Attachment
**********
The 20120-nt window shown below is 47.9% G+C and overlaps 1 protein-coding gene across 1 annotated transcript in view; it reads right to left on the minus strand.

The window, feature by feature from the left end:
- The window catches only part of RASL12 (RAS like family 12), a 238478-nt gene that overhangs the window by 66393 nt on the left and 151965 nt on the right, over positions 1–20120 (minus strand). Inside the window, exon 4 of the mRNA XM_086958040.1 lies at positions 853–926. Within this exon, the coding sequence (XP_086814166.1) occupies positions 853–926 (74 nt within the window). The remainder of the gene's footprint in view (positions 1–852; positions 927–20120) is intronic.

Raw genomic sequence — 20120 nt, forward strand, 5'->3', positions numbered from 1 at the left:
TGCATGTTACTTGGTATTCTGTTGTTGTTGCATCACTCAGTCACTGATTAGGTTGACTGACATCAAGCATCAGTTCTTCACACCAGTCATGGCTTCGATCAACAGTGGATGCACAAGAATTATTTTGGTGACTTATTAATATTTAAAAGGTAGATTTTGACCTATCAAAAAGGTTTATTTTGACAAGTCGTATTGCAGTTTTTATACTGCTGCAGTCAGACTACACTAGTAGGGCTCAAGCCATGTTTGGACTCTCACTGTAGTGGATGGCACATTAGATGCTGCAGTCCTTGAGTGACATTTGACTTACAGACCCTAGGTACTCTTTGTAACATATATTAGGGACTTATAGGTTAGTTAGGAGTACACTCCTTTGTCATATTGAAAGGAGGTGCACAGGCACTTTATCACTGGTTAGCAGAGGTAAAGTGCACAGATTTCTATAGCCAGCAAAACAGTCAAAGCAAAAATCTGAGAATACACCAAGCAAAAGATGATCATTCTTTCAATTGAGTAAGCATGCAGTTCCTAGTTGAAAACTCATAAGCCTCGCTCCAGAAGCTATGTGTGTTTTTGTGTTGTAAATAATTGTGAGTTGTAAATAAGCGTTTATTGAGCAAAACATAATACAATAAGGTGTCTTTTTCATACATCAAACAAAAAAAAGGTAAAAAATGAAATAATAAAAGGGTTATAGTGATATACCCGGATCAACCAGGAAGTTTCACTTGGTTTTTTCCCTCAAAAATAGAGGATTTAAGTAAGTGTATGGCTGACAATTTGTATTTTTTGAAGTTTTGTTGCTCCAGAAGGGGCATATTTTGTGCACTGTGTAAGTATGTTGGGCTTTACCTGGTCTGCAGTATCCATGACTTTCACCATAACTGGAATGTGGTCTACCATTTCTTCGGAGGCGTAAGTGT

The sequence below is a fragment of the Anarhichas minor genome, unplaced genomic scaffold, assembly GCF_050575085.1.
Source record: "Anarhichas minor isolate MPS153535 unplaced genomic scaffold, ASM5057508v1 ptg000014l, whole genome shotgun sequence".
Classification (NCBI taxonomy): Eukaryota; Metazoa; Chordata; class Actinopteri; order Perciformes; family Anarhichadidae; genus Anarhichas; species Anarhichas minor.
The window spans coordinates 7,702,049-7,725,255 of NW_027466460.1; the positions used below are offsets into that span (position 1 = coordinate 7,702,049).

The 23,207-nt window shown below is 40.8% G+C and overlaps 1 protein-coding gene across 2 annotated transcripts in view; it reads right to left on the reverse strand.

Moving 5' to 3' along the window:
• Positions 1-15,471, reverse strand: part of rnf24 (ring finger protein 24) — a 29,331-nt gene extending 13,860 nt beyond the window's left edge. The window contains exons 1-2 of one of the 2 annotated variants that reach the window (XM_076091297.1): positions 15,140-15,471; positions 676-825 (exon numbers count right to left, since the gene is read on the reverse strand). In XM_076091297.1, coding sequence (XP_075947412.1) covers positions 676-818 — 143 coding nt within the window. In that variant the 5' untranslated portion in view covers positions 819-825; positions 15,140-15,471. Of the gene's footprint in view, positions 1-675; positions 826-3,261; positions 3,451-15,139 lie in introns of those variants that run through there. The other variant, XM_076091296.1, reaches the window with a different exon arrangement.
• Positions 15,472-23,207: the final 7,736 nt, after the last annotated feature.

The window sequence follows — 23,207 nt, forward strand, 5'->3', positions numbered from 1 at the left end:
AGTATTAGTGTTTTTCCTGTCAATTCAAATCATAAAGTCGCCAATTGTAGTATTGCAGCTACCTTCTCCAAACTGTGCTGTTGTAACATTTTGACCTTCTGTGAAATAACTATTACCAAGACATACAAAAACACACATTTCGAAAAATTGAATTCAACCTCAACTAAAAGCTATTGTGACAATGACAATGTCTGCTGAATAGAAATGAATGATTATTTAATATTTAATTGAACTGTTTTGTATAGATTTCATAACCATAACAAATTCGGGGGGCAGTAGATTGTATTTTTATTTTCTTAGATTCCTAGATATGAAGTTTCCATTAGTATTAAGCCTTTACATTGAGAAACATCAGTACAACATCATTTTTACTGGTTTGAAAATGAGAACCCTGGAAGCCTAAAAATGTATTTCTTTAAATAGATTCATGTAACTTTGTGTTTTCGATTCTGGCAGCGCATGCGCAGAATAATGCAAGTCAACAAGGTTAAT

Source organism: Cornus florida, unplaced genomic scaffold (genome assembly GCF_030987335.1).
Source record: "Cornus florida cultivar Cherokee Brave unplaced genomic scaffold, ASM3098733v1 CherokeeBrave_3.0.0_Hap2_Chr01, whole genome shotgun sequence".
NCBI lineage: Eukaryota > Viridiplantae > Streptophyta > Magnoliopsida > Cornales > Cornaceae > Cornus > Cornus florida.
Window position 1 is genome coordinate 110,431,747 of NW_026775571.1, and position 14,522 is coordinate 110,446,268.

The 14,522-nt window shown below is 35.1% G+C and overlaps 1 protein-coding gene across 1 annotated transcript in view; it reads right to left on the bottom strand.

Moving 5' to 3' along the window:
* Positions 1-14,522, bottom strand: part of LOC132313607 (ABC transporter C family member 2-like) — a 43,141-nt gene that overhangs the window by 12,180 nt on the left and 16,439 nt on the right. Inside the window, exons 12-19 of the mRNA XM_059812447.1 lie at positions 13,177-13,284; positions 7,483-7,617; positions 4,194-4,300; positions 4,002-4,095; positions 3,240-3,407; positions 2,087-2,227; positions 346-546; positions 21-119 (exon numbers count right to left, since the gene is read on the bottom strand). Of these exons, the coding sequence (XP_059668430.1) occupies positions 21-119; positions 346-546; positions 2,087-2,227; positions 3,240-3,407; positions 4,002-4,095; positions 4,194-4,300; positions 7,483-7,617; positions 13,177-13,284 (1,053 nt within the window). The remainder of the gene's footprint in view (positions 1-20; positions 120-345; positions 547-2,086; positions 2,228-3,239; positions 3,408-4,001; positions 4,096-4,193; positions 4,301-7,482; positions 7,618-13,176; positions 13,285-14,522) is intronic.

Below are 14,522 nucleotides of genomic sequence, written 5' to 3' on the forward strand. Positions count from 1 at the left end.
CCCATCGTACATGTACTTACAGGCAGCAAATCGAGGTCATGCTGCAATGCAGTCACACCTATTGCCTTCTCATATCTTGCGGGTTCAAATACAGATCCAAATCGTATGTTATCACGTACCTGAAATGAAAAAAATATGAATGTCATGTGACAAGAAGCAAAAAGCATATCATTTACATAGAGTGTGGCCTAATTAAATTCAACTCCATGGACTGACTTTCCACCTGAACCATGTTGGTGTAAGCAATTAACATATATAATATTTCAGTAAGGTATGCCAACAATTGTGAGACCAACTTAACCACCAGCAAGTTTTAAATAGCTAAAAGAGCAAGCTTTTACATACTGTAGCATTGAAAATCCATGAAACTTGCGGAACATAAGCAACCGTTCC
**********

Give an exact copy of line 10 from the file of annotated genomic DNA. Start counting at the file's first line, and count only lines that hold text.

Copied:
The 23,207-nt window shown below is 40.8% G+C and overlaps 1 protein-coding gene across 2 annotated transcripts in view; it reads right to left on the reverse strand.